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September/October 2019 ISSUE

Autocracy Now

What’s Inside

Profiles of the New Strongmen

Historical eras tend to have characteristic leadership types: the fledgling democrats of the 1920s, the dictators of the 1930s and 1940s, the nationalist anticolonialists of the 1950s and 1960s, the gerontocrats of the 1970s, the fledgling democrats (again) of the 1980s and 1990s. Now we’re back to dictators.

The leading figures on the world stage today practice a brutal, smashmouth politics, a personalized authoritarianism. Old-school strongmen, they do whatever is needed to grasp and hold  on to power. Here we profile five to see what makes them tick. All fought their way from obscurity to the throne and then took a hard authoritarian turn. But how, and why?

Susan Glasser says that Russia’s Vladimir Putin sees himself as a latter-day Peter the Great. He fetishizes strength, dreams of restoring imperial grandeur, and rules by the old tsarist doctrine of “Orthodoxy, Autocracy, Nationality.”

According to Richard McGregor, China’s Xi Jinping is driven by paternal hero worship and devotion to the Chinese Communist Party. Having concluded that the party’s rule was under growing threat, he has devoted his time in office to restoring its dominance.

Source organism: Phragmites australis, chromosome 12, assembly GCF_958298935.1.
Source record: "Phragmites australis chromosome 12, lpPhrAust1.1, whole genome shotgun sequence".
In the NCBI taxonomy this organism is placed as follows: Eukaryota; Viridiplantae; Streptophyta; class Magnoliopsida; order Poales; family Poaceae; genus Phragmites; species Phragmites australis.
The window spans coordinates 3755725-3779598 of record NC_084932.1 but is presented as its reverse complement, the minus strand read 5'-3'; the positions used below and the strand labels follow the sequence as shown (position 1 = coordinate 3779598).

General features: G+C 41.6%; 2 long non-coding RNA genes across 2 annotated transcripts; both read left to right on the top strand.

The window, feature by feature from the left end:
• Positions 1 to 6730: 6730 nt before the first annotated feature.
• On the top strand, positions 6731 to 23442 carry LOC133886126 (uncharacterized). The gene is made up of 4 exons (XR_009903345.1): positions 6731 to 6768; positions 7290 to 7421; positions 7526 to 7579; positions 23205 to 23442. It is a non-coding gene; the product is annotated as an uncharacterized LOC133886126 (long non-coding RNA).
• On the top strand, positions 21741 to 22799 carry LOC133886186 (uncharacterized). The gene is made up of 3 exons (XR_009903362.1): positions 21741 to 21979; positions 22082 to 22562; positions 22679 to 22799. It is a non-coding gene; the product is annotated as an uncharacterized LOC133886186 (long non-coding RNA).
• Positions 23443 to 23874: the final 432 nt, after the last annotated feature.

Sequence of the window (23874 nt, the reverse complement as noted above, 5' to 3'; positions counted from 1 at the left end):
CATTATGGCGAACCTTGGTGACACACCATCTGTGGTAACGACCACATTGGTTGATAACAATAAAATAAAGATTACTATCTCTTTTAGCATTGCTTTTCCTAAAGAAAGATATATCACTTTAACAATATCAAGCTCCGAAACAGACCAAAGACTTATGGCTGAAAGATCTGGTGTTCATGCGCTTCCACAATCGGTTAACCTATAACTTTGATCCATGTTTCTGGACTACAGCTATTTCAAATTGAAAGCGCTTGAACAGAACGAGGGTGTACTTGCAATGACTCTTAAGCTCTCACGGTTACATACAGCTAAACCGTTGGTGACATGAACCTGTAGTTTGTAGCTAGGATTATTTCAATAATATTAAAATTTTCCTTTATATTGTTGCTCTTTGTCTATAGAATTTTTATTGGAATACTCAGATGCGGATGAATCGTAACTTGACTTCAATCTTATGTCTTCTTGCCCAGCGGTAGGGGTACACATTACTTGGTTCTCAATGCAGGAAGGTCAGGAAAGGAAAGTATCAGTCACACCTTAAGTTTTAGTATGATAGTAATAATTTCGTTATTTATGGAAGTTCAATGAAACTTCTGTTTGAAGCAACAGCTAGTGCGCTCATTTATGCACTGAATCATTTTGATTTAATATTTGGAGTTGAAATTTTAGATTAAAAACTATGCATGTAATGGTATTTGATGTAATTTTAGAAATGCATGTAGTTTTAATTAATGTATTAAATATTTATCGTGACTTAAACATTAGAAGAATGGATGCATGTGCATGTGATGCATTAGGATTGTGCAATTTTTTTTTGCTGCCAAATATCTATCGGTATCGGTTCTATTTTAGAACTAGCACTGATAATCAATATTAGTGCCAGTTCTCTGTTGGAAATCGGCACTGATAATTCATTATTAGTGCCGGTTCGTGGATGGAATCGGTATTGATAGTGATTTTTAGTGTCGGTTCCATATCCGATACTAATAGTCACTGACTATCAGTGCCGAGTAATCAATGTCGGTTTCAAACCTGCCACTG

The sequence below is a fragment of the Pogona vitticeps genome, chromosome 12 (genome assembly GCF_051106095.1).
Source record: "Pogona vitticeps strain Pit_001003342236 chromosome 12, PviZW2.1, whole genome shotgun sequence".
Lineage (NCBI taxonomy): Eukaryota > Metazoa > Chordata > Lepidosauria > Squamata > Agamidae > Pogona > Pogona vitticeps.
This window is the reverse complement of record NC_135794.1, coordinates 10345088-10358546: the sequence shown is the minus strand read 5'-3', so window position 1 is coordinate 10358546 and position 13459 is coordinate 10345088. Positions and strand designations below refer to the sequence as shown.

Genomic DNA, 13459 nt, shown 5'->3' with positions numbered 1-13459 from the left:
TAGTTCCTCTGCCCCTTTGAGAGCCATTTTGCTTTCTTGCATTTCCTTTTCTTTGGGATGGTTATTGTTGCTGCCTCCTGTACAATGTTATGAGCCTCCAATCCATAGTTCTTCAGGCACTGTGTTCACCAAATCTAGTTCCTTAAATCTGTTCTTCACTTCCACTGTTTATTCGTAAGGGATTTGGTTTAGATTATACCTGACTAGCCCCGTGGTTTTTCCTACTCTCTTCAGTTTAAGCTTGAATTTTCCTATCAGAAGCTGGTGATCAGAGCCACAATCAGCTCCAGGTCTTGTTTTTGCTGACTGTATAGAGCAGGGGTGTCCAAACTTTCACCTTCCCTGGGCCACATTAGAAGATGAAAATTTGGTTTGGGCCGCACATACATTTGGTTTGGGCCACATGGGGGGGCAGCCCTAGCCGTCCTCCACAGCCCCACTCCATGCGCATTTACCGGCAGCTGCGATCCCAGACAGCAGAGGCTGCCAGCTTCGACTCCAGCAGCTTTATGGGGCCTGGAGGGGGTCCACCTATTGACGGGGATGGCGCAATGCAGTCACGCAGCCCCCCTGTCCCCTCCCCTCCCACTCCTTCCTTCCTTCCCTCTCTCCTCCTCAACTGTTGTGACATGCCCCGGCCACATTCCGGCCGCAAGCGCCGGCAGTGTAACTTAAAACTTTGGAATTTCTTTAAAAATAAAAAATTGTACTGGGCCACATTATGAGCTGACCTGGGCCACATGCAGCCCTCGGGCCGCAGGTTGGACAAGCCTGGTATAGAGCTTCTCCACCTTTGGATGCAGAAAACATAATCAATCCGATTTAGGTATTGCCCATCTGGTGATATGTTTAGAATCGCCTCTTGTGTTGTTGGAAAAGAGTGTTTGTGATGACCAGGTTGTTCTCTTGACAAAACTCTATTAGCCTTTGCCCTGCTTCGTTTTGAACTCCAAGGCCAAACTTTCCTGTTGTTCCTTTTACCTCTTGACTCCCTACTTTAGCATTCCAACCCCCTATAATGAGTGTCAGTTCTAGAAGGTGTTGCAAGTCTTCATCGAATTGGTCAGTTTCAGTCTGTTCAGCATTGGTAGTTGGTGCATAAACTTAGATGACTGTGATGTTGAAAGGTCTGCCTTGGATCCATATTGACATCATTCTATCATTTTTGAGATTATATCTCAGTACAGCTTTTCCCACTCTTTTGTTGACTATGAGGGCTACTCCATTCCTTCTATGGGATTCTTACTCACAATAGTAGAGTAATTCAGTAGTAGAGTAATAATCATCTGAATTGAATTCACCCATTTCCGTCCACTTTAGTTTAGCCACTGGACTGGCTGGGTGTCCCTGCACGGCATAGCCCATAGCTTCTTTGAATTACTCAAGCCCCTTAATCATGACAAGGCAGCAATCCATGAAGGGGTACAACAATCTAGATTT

Turkey’s Recep Tayyip Erdogan is harder to pin down, writes Kaya Genc. A fiery Islamist turned reformer turned populist authoritarian, he has become the country’s longest-serving and most significant leader since Ataturk.

Rodrigo Duterte of the Philippines is comfortable shooting people and wants you to know it, notes Sheila Coronel. He made his name as a tough mayor bringing order to a crime-ridden city, and as president, he offers that experience as a national model—“Singapore with thugs instead of technocrats.”

And Hungary’s Viktor Orban, Paul Lendvai explains, started off as a liberal activist before cynically switching to populist nationalism when the political winds shifted—and as prime minister, he has proceeded to dismantle democratic institutions and undermine the rule of law.

There is no scholarly consensus on what role individuals play in history, relative to broader structural forces in their environment. You can tell any political story you want through the lens of the people involved, making it appear that their choices mattered greatly. And you can tell the same story with abstract trends doing the work and human particularity washed out of the picture. So how much do details about these men’s lives and characters matter? How would history be unfolding without them, and how much of what happens next will be determined by their personal whims? Good questions.

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